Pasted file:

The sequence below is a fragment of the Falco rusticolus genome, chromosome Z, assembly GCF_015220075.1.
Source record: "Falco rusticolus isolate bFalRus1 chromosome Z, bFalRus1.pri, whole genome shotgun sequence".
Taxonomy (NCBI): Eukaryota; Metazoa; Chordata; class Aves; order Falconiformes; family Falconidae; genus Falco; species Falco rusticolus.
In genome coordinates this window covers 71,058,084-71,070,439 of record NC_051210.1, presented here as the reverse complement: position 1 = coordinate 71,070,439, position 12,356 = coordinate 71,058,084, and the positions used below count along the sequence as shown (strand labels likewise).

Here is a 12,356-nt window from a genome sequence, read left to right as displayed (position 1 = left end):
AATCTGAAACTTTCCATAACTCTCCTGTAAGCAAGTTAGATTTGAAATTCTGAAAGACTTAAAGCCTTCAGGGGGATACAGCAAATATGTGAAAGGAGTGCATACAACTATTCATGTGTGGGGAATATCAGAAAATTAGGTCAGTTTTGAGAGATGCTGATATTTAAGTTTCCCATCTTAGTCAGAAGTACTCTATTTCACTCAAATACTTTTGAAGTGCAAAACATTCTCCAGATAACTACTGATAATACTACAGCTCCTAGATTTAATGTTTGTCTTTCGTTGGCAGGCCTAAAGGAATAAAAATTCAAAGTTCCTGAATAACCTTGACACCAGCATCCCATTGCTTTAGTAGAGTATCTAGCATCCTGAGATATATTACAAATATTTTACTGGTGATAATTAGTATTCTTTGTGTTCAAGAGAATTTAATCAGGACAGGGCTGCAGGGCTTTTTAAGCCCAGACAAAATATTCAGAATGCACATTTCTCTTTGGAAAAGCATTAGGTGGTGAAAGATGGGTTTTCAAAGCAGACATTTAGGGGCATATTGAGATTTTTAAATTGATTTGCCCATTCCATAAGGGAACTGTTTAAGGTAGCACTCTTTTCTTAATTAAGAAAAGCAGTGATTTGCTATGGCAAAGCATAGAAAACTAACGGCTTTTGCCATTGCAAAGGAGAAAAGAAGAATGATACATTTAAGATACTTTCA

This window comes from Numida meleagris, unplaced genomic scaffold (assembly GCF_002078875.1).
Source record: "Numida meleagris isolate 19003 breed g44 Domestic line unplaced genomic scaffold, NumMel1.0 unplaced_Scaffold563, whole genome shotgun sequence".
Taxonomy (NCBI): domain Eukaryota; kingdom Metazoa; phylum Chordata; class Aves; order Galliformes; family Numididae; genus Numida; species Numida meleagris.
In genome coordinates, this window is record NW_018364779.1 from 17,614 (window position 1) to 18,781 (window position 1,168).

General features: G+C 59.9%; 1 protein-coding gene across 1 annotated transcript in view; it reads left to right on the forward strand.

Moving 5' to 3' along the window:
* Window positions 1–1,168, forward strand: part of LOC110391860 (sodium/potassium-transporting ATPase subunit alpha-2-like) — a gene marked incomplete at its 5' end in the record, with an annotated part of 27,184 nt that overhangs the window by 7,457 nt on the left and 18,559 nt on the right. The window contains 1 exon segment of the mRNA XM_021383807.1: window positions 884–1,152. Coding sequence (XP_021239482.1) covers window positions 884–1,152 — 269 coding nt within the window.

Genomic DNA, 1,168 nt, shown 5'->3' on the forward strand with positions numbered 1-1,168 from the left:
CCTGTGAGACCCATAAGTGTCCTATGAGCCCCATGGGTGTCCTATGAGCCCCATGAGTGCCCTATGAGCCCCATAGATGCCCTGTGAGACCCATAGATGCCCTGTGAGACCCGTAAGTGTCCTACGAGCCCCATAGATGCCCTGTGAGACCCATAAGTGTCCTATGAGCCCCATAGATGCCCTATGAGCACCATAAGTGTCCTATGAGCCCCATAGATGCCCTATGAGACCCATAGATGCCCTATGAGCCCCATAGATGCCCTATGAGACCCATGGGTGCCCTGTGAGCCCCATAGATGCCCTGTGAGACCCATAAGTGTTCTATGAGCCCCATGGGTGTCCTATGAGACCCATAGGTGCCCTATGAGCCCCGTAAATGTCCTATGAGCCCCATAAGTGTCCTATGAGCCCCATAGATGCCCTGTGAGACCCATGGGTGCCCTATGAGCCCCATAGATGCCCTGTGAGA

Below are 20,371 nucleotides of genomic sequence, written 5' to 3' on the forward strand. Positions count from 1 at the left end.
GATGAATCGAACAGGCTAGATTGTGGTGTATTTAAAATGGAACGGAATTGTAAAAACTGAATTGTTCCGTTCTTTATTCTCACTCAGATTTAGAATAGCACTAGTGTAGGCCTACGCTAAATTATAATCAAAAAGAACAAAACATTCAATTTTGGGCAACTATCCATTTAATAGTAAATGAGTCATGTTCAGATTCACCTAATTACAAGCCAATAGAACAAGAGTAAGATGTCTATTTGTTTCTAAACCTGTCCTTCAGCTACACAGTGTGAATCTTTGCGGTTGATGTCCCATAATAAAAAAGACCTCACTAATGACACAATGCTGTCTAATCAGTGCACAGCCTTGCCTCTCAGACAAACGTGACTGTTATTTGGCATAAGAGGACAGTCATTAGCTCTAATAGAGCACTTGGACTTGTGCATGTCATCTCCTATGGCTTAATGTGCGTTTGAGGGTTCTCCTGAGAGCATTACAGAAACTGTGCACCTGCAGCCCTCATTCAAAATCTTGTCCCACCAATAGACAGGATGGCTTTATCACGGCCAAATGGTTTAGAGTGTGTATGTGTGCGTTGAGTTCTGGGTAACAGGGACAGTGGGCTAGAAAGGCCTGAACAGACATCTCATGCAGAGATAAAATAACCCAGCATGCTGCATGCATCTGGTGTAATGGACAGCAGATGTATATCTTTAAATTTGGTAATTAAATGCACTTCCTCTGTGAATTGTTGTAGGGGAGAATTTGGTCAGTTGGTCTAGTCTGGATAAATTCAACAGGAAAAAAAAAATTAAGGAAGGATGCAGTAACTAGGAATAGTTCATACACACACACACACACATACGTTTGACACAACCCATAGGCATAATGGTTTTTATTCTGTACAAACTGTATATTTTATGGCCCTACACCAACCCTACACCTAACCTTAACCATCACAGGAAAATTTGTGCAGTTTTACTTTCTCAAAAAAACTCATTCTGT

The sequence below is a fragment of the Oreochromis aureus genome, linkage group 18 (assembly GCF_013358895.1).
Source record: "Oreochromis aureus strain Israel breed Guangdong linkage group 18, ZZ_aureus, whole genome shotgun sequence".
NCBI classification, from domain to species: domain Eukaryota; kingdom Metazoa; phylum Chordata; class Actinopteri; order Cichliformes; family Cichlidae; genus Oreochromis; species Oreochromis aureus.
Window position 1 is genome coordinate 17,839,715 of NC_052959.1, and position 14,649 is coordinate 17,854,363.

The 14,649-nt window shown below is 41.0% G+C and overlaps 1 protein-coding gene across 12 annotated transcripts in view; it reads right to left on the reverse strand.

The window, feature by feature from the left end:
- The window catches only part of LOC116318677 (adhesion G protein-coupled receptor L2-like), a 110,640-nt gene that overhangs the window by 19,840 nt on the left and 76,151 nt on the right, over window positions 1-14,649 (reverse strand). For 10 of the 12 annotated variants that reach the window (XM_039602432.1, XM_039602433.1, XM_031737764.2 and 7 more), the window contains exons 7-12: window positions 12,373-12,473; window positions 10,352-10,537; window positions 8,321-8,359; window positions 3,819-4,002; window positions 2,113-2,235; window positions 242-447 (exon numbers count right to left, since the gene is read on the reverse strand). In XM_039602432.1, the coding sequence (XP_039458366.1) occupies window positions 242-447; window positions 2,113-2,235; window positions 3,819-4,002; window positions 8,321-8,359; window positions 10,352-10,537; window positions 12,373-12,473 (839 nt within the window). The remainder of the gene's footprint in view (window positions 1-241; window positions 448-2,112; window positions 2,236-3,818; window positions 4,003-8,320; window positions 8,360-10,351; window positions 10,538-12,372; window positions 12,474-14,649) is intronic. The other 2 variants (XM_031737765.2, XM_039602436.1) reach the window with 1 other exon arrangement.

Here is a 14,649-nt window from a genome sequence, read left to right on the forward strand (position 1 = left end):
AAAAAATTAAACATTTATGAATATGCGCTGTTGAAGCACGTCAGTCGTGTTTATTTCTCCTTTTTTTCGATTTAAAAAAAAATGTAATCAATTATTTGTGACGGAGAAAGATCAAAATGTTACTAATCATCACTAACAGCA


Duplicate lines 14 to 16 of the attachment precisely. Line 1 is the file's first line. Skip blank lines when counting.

Genomic DNA, 1,168 nt, shown 5'->3' on the forward strand with positions numbered 1-1,168 from the left:
CCTGTGAGACCCATAAGTGTCCTATGAGCCCCATGGGTGTCCTATGAGCCCCATGAGTGCCCTATGAGCCCCATAGATGCCCTGTGAGACCCATAGATGCCCTGTGAGACCCGTAAGTGTCCTACGAGCCCCATAGATGCCCTGTGAGACCCATAAGTGTCCTATGAGCCCCATAGATGCCCTATGAGCACCATAAGTGTCCTATGAGCCCCATAGATGCCCTATGAGACCCATAGATGCCCTATGAGCCCCATAGATGCCCTATGAGACCCATGGGTGCCCTGTGAGCCCCATAGATGCCCTGTGAGACCCATAAGTGTTCTATGAGCCCCATGGGTGTCCTATGAGACCCATAGGTGCCCTATGAGCCCCGTAAATGTCCTATGAGCCCCATAAGTGTCCTATGAGCCCCATAGATGCCCTGTGAGACCCATGGGTGCCCTATGAGCCCCATAGATGCCCTGTGAGA

Below are 20,371 nucleotides of genomic sequence, written 5' to 3' on the forward strand. Positions count from 1 at the left end.